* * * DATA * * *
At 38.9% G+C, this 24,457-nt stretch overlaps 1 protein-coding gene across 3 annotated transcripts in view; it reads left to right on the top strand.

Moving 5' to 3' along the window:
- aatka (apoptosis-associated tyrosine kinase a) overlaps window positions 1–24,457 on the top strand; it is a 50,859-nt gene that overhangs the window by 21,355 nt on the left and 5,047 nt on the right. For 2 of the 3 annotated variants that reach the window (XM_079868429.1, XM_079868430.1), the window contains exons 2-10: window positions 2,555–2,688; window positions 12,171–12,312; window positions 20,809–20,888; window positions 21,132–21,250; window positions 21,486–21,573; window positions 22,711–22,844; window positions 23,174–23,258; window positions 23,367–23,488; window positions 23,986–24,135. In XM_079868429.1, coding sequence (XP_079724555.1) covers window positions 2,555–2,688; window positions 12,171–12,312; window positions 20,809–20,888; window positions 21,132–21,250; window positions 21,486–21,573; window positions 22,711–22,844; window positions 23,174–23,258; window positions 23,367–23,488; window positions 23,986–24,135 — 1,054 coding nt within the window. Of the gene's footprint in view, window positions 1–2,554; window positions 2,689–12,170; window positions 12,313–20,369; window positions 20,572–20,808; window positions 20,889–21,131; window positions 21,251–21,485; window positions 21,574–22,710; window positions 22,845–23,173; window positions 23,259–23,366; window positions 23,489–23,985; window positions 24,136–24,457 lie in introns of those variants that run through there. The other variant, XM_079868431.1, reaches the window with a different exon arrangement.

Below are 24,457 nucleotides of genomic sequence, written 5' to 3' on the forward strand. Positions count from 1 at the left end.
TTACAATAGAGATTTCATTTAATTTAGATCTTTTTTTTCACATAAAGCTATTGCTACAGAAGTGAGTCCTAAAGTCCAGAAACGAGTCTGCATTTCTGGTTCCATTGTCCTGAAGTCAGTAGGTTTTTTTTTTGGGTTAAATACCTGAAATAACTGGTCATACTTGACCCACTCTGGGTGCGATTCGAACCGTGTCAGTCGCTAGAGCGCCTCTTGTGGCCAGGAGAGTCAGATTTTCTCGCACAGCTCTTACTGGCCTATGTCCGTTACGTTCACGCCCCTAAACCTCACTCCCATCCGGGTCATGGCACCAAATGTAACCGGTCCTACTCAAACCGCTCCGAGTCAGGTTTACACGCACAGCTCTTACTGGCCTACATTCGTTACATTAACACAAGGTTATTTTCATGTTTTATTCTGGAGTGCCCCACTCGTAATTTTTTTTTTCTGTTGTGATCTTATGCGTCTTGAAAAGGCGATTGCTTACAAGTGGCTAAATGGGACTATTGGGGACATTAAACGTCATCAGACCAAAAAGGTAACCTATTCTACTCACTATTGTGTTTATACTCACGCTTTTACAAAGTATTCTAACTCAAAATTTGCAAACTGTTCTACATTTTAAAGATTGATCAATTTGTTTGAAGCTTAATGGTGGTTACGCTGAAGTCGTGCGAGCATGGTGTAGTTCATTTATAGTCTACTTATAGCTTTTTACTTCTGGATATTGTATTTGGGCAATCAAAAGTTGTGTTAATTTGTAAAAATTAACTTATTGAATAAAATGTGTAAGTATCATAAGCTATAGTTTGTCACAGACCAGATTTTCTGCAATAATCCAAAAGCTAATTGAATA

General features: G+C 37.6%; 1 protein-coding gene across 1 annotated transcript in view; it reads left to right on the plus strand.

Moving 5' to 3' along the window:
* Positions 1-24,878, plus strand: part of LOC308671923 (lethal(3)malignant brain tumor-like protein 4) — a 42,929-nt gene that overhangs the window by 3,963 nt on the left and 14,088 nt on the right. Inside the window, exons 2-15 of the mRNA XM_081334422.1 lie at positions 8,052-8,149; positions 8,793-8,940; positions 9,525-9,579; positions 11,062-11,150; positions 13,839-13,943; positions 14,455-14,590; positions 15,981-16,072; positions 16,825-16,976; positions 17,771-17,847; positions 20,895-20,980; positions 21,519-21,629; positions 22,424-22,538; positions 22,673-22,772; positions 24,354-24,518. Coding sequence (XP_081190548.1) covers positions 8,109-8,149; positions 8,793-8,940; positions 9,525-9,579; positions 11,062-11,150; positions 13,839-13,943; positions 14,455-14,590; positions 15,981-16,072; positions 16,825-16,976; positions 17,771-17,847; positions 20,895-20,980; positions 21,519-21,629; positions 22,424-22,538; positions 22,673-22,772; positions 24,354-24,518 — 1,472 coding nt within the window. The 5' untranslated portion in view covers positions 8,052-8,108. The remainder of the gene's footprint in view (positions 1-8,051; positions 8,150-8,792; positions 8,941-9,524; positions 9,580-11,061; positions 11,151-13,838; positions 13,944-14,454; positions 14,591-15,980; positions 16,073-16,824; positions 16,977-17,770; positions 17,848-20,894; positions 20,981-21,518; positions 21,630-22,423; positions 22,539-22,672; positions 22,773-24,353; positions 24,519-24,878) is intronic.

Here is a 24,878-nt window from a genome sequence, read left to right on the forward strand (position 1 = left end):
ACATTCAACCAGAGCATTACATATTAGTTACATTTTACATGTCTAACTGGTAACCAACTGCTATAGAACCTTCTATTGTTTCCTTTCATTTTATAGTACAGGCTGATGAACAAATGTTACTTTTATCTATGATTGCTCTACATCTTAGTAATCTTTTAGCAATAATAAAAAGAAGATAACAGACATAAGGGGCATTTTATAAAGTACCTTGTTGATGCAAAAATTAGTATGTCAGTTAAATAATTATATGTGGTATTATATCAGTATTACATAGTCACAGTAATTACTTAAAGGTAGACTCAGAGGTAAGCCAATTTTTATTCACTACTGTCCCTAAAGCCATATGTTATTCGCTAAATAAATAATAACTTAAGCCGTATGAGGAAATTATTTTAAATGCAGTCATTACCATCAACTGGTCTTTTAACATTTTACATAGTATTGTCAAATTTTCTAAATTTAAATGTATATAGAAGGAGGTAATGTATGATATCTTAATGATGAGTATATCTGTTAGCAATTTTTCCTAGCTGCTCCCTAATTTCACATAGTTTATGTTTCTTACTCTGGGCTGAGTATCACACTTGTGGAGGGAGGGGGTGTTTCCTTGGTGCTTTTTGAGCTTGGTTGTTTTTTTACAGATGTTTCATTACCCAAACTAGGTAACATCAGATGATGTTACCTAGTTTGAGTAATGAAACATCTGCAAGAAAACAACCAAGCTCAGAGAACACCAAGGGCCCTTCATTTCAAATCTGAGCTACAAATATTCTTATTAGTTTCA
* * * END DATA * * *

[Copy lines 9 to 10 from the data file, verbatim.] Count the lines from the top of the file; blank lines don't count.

Here is a 24,878-nt window from a genome sequence, read left to right on the forward strand (position 1 = left end):
ACATTCAACCAGAGCATTACATATTAGTTACATTTTACATGTCTAACTGGTAACCAACTGCTATAGAACCTTCTATTGTTTCCTTTCATTTTATAGTACAGGCTGATGAACAAATGTTACTTTTATCTATGATTGCTCTACATCTTAGTAATCTTTTAGCAATAATAAAAAGAAGATAACAGACATAAGGGGCATTTTATAAAGTACCTTGTTGATGCAAAAATTAGTATGTCAGTTAAATAATTATATGTGGTATTATATCAGTATTACATAGTCACAGTAATTACTTAAAGGTAGACTCAGAGGTAAGCCAATTTTTATTCACTACTGTCCCTAAAGCCATATGTTATTCGCTAAATAAATAATAACTTAAGCCGTATGAGGAAATTATTTTAAATGCAGTCATTACCATCAACTGGTCTTTTAACATTTTACATAGTATTGTCAAATTTTCTAAATTTAAATGTATATAGAAGGAGGTAATGTATGATATCTTAATGATGAGTATATCTGTTAGCAATTTTTCCTAGCTGCTCCCTAATTTCACATAGTTTATGTTTCTTACTCTGGGCTGAGTATCACACTTGTGGAGGGAGGGGGTGTTTCCTTGGTGCTTTTTGAGCTTGGTTGTTTTTTTACAGATGTTTCATTACCCAAACTAGGTAACATCAGATGATGTTACCTAGTTTGAGTAATGAAACATCTGCAAGAAAACAACCAAGCTCAGAGAACACCAAGGGCCCTTCATTTCAAATCTGAGCTACAAATATTCTTATTAGTTTCA